Where do we go from here?
Nicola Benedetti, Edinburgh International Festival Director
“Even as a child, when asked about my biggest inspirations, I would never give the expected list of virtuoso violinists. For some reason, I always found my way to figures who galvanised people around an idea, and whose tie to hope was so strong, they made the unthinkable happen.
It’s early April 2022, and I’ve just closed the final page on Dr Martin Luther King, Jr’s last book, Where Do We Go From Here: Chaos or Community? With every insight, I am moved by the power and urgency of his mission, philosophy of non-violence, fierce compassion, and uncompromising internationalism in the face of brutality, irrational hatred, and closed-minded certitude. Under unimaginable and constant pressure, he never stopped believing in people’s capacity to unite and elevate around an exalted purpose.
A festival is simply a celebration of having a great time being together. It provides an annual reason to revel in collective play and barely regulated human interaction that help us beat back the demons of boredom, drudgery and loneliness. But it also asks us to consider timeless transcendent possibilities, to dream beyond our ordinary lives. That is the exalted purpose of the arts, and it is the cause that binds audiences around the world to the rituals and traditions of the Edinburgh International Festival.
Over the last six months I have spoken to many people connected to the origins of our festival and they all express a common sentiment with an identical pride; ‘in the immediate aftermath of the Second World War, our founders’
creative ambitions were inextricable from their aspirations for humanity.’
Shared belief and collective action resulted in change that reshaped British society forever, with a decisiveness that comes only with such close proximity to mass pain and destruction.
Though our own times don’t resemble much of post-war Britain, the stressors on our ability to work with each other are forever present. There is always a fierce urgency to right now, and where we go next is best determined when we participate together in its trajectory.
Here, in Edinburgh each August, we come to re-establish connections. We all need to feel a part of something much larger than ourselves. What better cause than uniting strangers in mutual curiosity. We have searched for connection and commonality across a broad spectrum of the arts, of cultures and of artistic collaborations to create a programme that offers a fresh perspective on what binds and defines us. Now we deepen this search alongside you.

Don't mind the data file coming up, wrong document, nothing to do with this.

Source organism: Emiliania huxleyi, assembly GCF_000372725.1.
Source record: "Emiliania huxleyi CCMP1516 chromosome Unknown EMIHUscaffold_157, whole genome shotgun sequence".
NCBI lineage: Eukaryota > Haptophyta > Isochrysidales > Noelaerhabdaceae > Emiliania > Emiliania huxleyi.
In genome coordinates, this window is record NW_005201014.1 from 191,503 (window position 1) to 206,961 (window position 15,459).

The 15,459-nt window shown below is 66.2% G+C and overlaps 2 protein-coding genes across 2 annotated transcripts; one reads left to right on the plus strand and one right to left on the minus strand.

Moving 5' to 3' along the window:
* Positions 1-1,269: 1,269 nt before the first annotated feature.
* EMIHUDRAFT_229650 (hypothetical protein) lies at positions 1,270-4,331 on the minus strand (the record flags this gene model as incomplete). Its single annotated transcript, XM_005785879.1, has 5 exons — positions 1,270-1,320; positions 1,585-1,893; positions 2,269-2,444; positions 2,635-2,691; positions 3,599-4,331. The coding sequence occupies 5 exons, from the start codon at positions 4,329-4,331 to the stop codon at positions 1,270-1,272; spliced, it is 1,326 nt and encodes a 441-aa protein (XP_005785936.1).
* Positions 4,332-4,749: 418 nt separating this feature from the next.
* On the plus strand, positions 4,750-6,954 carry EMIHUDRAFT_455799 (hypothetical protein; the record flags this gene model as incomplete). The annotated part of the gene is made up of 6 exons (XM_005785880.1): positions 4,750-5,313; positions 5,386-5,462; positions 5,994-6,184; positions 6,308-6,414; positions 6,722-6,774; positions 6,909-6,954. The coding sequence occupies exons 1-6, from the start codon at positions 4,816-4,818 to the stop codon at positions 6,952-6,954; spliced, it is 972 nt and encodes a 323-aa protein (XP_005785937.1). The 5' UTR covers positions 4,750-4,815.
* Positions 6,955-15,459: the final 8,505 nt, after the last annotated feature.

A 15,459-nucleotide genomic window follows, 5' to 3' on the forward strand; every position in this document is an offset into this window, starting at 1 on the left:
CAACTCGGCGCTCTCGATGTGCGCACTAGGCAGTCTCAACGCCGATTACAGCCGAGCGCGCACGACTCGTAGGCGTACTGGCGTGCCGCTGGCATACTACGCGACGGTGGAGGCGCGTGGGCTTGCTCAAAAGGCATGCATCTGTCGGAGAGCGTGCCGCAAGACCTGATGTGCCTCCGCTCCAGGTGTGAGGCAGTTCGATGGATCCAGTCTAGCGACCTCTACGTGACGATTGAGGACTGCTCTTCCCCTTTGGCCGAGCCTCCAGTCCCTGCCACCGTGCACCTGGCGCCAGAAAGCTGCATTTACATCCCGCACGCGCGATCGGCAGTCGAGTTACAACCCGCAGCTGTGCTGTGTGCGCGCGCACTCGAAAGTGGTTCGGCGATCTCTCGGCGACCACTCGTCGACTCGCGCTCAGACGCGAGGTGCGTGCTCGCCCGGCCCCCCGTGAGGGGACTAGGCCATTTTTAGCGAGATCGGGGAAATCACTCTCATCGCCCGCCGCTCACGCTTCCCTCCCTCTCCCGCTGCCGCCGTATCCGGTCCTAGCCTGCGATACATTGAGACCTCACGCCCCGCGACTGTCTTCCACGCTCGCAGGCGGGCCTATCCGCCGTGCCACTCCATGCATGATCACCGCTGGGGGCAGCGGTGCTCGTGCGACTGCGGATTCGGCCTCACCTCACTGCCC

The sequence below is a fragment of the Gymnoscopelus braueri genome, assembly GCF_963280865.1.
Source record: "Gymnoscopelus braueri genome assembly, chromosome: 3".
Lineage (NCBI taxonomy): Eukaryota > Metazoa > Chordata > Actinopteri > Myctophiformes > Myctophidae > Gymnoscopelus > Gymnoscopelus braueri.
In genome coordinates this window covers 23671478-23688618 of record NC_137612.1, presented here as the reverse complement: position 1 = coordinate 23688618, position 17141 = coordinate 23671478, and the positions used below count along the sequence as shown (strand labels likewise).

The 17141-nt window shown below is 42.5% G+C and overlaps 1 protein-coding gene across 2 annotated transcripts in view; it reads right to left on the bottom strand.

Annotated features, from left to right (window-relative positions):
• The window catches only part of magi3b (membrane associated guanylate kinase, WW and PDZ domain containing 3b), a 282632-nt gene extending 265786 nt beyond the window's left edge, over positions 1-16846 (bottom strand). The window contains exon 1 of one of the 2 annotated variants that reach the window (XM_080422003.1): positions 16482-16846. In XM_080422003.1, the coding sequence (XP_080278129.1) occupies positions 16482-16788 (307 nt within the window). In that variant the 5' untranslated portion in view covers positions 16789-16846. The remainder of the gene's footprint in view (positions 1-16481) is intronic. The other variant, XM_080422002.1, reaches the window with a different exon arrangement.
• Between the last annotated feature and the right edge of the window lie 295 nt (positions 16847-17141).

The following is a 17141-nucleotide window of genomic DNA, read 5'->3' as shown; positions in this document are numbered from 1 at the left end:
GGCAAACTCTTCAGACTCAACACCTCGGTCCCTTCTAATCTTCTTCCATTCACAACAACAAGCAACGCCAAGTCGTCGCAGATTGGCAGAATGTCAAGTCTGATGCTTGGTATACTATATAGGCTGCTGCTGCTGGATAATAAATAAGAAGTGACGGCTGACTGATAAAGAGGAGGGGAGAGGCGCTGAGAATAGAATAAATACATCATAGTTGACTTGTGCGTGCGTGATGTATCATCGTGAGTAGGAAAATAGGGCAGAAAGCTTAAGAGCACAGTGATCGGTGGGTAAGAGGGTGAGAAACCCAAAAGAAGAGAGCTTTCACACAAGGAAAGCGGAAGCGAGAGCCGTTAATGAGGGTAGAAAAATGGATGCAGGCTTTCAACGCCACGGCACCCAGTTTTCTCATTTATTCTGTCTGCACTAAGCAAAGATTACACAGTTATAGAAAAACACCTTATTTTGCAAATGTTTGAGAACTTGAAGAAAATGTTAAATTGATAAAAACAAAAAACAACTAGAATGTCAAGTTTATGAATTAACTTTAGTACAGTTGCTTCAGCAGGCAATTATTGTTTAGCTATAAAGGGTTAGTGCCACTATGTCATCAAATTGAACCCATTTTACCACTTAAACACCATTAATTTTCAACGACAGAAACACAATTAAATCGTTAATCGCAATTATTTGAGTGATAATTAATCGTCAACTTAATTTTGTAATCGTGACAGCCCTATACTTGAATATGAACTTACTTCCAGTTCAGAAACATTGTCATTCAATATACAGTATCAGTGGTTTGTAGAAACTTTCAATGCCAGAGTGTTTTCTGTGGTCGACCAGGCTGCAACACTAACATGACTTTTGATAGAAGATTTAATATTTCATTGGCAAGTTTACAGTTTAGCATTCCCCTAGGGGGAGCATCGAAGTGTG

Our programme has carefully considered the Festival’s founding vision of internationalism and openness alongside the questions posed within Dr Martin Luther King, Jr’s book. It encompasses the following three invitations to you: Community over chaos; Hope in the face of adversity; and A perspective that’s not one’s own.
Powerful, contemporary and historic voices will grace our stages including Alvin Ailey’s Revelations, Cécile McLorin Salvant’s Ogresse, Tan Dun’s Buddha Passion and Wagner's Tannhäuser. And our very own home, The Hub, will house explosive collaborations with an organic informality.
We invite you deeper into the identity of our visiting orchestras from London to Caracas, Oslo to Budapest. We also offer engaging theatre and dance-making from Korea, Senegal, Brazil and Switzerland.
And in striving to deepen our culture of listening, we have new initiatives to bring you closer to us and closer to our artists: impromptu collaborations, the reimagining of our venues, less formal presentations, a breaking down of barriers between audience and artist, along with a richer contextualisation of our programmes.
In August, we will experience tales of love, hate, birth, death and forgiveness. We will all interpret each tale in our way, and will forever share, debate and relive these moments. Where do we go from here? Above all, we go to you, and with you. This is your festival. It’s you, our audiences, who will create its spirit of joy and discovery. I am excited to go on the journey with you in August.”